You’re having another one of those days where you can’t grasp a straight thought, but you try to push through it, just to see if you can craft something coherent with this pudding-for-a-brain. Isn’t perimenopause lovely?
For a week now you’ve thrashed while trying to sleep and then thrown in the towel long before dawn. Your inner thermostat is whack, so you run about in a tank top when it’s cool and windy outside. You have a constant low-grade headache and you verge on crying for no reason at all. That stuff isn’t so bad, but the concentration thing really irritates you. You remember having this issue back in your early 20s; it went away after a while. Unfortunately it’s returned.
How to describe it? You sit still, very still. Your head buzzes a bit. Thoughts whiz by at warp speed, whirling and swirling along the tissues of your brain. You imagine yourself trying to reach out and grab one—just one! One meaningful thought to focus on today. But you miss, or it slithers between your imaginary fingertips and vaporizes into the abyss of lost great ideas. By late afternoon, you’re wondering when it’s seemly to uncork the wine. You’ve watched TV for a couple of hours, made a cursory swipe at cleaning the house. All those precious opportunities to accomplish something brilliant have gone up in smoke. You poke idly at Facebook as the sun plunges below the horizon. Twelve hours of consciousness have flitted away.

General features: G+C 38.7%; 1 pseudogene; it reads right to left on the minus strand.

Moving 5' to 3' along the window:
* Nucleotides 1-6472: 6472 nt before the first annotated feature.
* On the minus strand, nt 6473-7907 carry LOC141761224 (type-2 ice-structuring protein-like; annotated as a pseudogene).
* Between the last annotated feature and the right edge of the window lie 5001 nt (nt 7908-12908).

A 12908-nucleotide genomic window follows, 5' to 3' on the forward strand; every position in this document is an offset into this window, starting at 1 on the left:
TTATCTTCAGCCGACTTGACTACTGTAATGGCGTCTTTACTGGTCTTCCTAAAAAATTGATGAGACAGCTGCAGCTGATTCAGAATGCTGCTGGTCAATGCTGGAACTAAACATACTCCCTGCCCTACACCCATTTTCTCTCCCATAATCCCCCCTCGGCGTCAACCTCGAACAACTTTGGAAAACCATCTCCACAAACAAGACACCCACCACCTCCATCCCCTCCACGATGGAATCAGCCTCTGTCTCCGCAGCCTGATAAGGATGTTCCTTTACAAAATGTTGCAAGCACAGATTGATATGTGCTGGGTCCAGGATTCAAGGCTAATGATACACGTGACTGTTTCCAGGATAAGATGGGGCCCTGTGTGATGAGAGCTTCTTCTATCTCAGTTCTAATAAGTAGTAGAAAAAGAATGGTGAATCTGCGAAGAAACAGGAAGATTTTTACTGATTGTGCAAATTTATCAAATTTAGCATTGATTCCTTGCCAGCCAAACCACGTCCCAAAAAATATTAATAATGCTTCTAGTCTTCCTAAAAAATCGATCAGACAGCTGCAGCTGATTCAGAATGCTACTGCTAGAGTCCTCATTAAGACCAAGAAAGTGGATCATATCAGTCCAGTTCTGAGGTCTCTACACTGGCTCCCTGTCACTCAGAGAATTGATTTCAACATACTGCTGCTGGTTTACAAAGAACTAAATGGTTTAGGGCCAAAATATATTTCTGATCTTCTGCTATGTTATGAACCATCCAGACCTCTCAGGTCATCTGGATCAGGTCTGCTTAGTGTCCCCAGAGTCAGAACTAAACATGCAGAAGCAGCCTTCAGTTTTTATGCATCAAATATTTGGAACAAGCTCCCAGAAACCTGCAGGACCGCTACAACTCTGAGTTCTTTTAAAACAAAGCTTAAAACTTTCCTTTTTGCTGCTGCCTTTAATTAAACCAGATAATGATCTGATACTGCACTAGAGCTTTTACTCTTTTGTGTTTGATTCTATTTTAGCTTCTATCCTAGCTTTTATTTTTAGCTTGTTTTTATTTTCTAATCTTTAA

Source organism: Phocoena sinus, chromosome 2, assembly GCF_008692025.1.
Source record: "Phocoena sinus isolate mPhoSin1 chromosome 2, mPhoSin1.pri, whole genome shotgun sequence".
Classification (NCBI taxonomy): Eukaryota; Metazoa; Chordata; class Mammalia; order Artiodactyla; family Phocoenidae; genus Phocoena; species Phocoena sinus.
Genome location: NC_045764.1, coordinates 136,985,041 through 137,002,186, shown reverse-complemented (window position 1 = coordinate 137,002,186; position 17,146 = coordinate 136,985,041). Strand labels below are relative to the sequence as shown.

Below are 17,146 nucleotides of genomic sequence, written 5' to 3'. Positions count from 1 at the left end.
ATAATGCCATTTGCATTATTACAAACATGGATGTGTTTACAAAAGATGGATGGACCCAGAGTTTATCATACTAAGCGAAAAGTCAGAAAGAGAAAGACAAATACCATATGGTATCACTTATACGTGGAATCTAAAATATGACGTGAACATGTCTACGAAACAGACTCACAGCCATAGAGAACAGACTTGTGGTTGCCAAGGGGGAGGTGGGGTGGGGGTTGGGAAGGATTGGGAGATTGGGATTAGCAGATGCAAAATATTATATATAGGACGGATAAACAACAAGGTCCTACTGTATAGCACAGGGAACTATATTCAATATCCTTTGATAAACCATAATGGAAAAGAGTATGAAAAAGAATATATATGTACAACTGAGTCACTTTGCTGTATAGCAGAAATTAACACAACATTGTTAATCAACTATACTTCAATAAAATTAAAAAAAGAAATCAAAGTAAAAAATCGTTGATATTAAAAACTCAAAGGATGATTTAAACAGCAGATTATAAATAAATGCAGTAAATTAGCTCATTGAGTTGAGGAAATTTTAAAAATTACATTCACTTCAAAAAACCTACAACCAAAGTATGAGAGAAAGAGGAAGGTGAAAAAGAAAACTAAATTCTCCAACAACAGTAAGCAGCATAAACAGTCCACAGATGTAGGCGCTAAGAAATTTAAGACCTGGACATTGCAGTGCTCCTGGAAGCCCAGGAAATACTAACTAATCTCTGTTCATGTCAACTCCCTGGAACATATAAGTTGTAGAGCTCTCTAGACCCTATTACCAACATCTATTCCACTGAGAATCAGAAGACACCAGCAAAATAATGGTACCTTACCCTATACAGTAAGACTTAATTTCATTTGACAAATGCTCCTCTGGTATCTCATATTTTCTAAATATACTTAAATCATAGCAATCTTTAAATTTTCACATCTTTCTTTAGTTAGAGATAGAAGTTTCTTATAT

Imagine several days like this, where you’re losing significant portions of time. To a person used to never-ending creative output, this mode creates frustration on a maddening scale. Let’s face it: perimenopause is a stupid, pointless, wasteful phase in women’s lives. Almost no one has an easy time of it, and half the planet eventually endures the experience. You wouldn’t mind if there was a switch you could flip or a pill you could take that would end the process once and for all. Why oh why must it take years for the body to sort itself out? Be decisive! Be done!
Perhaps some women grow thoughtful and introspective about the end to their childbearing years or some perceived loss of womanhood, but you don’t know any. Everyone suffers, though the delicate ones prefer not to talk about it. You and your friends agree if men had to deal with menopause they’d find a way to prevent it. It’s a joke, guys! Chill!
Really, women have no choice but to laugh about these things. A bitter laugh, but a laugh nonetheless. Eleven years ago you were five months pregnant; today you can’t imagine subjecting yourself to pregnancy again. You’re too old, and maybe that isn’t such a bad thing. You’ve got a growing daughter to raise and a whole new career mapped out for yourself. For the first time in thirty years you have a choice about where life will take you. Things are looking up.
Now, if only you could grasp a few brilliant thoughts. If only you could make better use of your days. If only those stupid hormones didn’t make you so stupid. Ah, but this too shall pass.